Another coda this morning. This one is for James and Robert from Slay Ride.
Surprisingly, the only person who kicked up a fuss was Mrs. Spinoza.
“Motherless boys need…mothering,” she told Robert when he went to the boarding house to pack up James’s meager belongings.
“He’s not a boy, he’s a man,” Robert said, but he tried to be patient. She had been good to Jamie—James—and that made him feel kindly toward her. “Brothering isn’t so bad, is it?”
With a bit of lovering thrown in for good measure, though he couldn’t tell her that, felt kind of hot and shaky inside even thinking of it. That was excitement, not fear--though maybe he should have been more afraid. They were taking a risk.
But then some risks were worth taking.
“He’s not strong,” she protested. “Just getting out of the hospital, he’ll need looking after.”
James had turned out to be a hell of a lot tougher than any of them had given him credit for, but fair enough. He had looked fragile as a glass ornament when Robert had gone to visit him that morning.
He said more gently, “I know. I’ll take good care of him. I promise.”
Mrs. Spinoza studied him with that dark, wary gaze, but maybe she could see Robert meant it. Or maybe she could see the battle had already been decided. Her face twisted; her shoulders slumped with defeat. “Yes. He’d like to live with the chief of police and have the inside track on every crime story in Bolt.”
Mrs. Spinoza didn’t laugh, didn’t smile. This was breaking her heart. She said, “I’ll give you the soup I made for him. He has to eat.”
“That would be very kind. I’ll make sure he swallows every drop.”
* * * *
His own mother and sisters were as jubilant as if he’d rescued James from a prison camp. He had to prevent them from dumping the tub of chicken soup “that awful woman” had made or from sorting through James’s belongings. They set about cleaning the guest room with what he considered peculiar good cheer—dusting, scrubbing walls, washing the windows, polishing the old solid furniture—they actually laughed off Robert’s reminders that Jamie was not a child or an invalid. He was pretty sure they’d have painted the room if there had been time, but Jamie was coming home from the hospital that afternoon and they had to be satisfied with merely redecorating with linens and pictures from Mrs. Garrett’s home.
In fairness, the room did look nice once they were done: warm and welcoming and homey from the granny square black afghan throw across the foot of the bed to the framed photos of Rob, Joey and Jamie on their last fishing trip.
“Now I can rest easy knowing I’ve kept my word to his poor mother,” Mrs. Garrett announced with a mournful sigh, and Robert wasn’t the only one who rolled his eyes.
“Now neither of you have to be lonely,” Helen agreed.
Robert stared at them doubtfully, uncertainly. Surely, they couldn’t—didn’t—?
But no, the three of them beamed back at him with what seemed to be guileless satisfaction.
* * * *
“Hell,” James said disgustedly. “I can’t believe Earl scooped me on my own damned story!”
It was much later that evening. James was comfortably tucked up in the guest bedroom, reading through the stack of newspapers Robert had brought him. There was healthy color in his face and an alert—if indignant—gleam in his eyes.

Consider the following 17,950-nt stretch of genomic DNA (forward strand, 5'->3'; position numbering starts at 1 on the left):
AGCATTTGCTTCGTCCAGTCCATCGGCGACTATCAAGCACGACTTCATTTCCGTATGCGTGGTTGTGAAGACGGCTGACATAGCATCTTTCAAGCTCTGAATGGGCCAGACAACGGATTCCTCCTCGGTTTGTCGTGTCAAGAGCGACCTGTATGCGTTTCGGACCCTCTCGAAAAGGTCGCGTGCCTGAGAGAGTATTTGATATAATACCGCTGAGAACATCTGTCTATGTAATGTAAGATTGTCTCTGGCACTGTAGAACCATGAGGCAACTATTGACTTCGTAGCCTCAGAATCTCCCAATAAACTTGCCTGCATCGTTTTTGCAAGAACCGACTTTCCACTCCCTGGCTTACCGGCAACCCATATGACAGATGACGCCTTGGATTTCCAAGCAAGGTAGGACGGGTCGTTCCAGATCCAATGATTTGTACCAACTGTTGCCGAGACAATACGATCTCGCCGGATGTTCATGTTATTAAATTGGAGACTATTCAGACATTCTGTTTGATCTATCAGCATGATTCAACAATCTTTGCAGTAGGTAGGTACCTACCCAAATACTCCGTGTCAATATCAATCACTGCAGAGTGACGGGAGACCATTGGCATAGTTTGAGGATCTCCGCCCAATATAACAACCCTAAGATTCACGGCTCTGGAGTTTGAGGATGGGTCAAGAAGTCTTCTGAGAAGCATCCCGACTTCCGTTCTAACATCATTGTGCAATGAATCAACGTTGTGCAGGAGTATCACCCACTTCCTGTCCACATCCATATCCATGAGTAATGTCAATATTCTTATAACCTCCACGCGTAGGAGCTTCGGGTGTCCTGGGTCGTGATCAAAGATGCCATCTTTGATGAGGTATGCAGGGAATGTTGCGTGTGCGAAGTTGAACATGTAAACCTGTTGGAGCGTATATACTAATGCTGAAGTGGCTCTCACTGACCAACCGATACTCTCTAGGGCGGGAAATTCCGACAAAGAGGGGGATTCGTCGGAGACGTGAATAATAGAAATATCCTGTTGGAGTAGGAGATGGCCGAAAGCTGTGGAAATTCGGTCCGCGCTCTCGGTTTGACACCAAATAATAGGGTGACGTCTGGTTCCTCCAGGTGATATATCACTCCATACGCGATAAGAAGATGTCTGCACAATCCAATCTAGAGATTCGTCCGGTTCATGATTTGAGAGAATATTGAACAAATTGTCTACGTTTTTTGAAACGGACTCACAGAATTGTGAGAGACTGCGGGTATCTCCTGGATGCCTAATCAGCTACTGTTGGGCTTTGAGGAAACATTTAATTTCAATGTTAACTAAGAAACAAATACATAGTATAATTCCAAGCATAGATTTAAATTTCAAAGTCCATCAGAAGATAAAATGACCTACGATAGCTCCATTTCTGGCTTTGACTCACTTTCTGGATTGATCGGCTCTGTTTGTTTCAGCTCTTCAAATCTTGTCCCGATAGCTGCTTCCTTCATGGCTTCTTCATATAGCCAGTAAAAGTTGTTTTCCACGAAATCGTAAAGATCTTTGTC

Robert laughed. “There’ll be other stories.”
“I guess so.” Jamie was scowling as he continued to read Earl Arthur’s account of the shootout on Oklahoma Street.
Robert rose from the foot of the bed and reached for the empty bowl on the tray across James’s lap. “Did you want more soup?”
“No. Thanks.” James glanced, met Robert’s gaze, and flushed. He said shyly, “Thanks for everything, Rob. I mean that. You didn’t have to do any of this.”
“I didn’t. Mother and the girls did.”
James said quietly, “You know what I mean.”
Robert removed the tray, set it on the bureau, and took his place on the bed next to James, slipping at arm behind his shoulders so they could settle more comfortably against the pillows.
“I know,” he said, and kissed James.
James dropped the paper, which slid off the bed with a sigh, and kissed Robert back, sweetly but still maybe a little tentative. He rested his head against Robert, and said softly, “If you change your mind--”
“I’m not going to change my mind. Why would I change my mind?”
James lifted his shoulder. “People might talk.”
Rob said gruffly, “Yep, people talk. If they don’t talk about this, they’ll talk about that. To hell with ‘em.”
“That’s not what you said—it’s not what you thought—before.”
Robert drawled, “I didn’t realize you thought I was infallible.”
“No. Just sure of what you wanted.”
“I am sure of what I want. What I want is you. I didn’t see a way before. A way that wouldn’t hurt you too. Maybe more than me. But now I do.”
James closed his eyes. Rob could see the bright glitter beneath his gold-tipped eyelashes. It made his heart twist. That’s what feeling this much for someone did to you. Made you feel their pain worse than your own.
He said softly, “Do you know what tonight is?”
James opened his too-bright eyes, wiped at them, shook his head. “I’ve lost track.”
“New Year’s Eve.”
“Oh.” James looked surprised.
“I’ve got a bottle of champagne in the ice box. Joey bought it when I left for the Philippines. We were going to drink it when I came home, but…”
But when Robert finally came home, Joey was gone.
James nodded. Robert said, “I say we open that bottle tonight and drink to the New Year.” He added steadily, “And to us.”
James gulped a broken little, “Rob,” and wrapped his arms around Robert’s neck. Rob held him tightly, kissed him, kissed his tears, and whispered reassurances and promises for the future.
This war was over.